Lockout laws in the Sydney CBD will be lifted again on New Years Eve to reduce street congestion, pressure on public transport and potential public safety risks.
More than 1 million people are expected in Sydney for the iconic midnight fireworks, and the NSW Government believes relaxing the 1.30 am lockout will assist with the dispersion of crowds after midnight.
Office of Liquor, Gaming & Racing (OLGR) Acting Executive Director Samantha Torres said the measures were also important due to the international and domestic tourism opportunities Sydney's New Years celebrations presented.
Traffic congestion following the midnight fireworks seems likely...
“Removal of the lockout on New Year’s Eve only is a one-off annual exception that is in place due to the unique circumstances,” Ms Torres said in a statement.
“New Year’s Eve is unique because the main event around which celebrations are focused occurs at and after midnight. On no other occasion do we see such high volumes of people concentrated in the CBD precinct seeking access to venues at a time that coincides with the lockout.”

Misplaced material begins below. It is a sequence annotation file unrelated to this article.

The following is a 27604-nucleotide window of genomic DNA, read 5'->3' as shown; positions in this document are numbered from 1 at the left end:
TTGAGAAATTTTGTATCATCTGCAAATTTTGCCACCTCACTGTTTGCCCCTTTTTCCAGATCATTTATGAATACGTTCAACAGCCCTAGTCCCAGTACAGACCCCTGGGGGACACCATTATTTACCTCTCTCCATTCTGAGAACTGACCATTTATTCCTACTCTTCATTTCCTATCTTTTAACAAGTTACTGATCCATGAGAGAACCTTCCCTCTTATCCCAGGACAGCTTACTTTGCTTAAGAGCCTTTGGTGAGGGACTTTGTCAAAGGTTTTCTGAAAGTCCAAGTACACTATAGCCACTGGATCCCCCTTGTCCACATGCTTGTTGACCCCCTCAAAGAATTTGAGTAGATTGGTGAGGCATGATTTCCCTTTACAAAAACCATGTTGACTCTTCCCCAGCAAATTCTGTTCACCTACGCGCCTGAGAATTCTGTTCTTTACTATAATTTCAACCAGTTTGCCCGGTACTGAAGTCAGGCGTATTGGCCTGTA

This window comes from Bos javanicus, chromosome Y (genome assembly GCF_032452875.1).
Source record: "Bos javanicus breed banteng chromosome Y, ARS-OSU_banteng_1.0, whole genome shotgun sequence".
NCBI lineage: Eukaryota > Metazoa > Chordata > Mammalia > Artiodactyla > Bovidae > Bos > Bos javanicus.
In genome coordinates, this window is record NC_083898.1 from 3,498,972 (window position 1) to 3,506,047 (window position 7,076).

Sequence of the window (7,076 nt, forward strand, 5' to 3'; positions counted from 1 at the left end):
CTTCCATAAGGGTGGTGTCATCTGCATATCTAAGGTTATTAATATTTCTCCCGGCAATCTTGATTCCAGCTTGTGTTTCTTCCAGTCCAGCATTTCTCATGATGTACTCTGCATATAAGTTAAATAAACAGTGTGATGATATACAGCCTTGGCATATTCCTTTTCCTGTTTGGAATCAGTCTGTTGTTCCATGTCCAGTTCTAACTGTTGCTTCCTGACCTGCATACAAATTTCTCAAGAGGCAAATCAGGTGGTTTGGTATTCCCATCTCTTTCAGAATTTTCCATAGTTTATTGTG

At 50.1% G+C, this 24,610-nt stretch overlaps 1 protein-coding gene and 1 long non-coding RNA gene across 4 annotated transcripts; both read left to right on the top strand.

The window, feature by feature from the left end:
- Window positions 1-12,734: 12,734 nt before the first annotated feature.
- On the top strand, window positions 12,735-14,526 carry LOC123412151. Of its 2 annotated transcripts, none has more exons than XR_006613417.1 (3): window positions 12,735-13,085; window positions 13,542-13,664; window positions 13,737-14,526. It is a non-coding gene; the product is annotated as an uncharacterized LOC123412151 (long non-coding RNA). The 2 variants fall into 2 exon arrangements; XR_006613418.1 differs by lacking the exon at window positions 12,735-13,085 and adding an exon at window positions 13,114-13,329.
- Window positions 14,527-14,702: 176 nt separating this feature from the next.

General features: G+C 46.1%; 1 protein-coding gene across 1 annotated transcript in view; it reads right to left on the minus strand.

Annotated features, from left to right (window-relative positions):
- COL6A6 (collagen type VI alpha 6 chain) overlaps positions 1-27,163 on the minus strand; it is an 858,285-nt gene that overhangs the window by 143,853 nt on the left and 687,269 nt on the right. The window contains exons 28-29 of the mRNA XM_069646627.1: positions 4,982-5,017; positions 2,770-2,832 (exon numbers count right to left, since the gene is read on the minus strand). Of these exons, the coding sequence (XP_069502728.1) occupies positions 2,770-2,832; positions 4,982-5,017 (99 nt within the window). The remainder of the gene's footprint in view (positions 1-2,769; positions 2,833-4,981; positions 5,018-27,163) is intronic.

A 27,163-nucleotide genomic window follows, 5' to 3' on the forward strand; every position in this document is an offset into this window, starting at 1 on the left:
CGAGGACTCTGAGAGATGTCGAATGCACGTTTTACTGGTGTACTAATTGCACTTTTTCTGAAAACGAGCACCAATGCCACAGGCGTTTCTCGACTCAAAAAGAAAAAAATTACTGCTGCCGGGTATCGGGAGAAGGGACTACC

Over 1 million people are expected to gather on Sydney Harbour for the NYE countdown
The lockout laws, which include 1.30am lockout from establishments within the CBD and 3am last drinks, were put in place in February 2014 in an attempt to combat alcohol related assaults following the high profile one-punch deaths of Daniel Christie and Thomas Kelly. Since the laws were introduced, alcohol related violence has dropped in the area, but so has patronage, forcing many institutions to close down.
Licenced vessels will also be able to drop passengers in the Sydney CBD anytime before 3am on New Years Day, breaking from the usual midnight curfew due to traffic on the harbour.
For those who plan to hit the town on Thursday, the Salvos Street Teams, who operate Safe Space initiatives in central Sydney each Friday and Saturday night, will be out in full force, providing support to intoxicated or vulnerable party-goers into the early hours of the morning.
"These Safe Spaces are open throughout the night for young revellers to rehydrate, charge their phone, sober up, receive first aid or simply stop by for a chat," they write on their website.
The Safe Spaces are located next to Sydney Town Hall and in Kings Cross.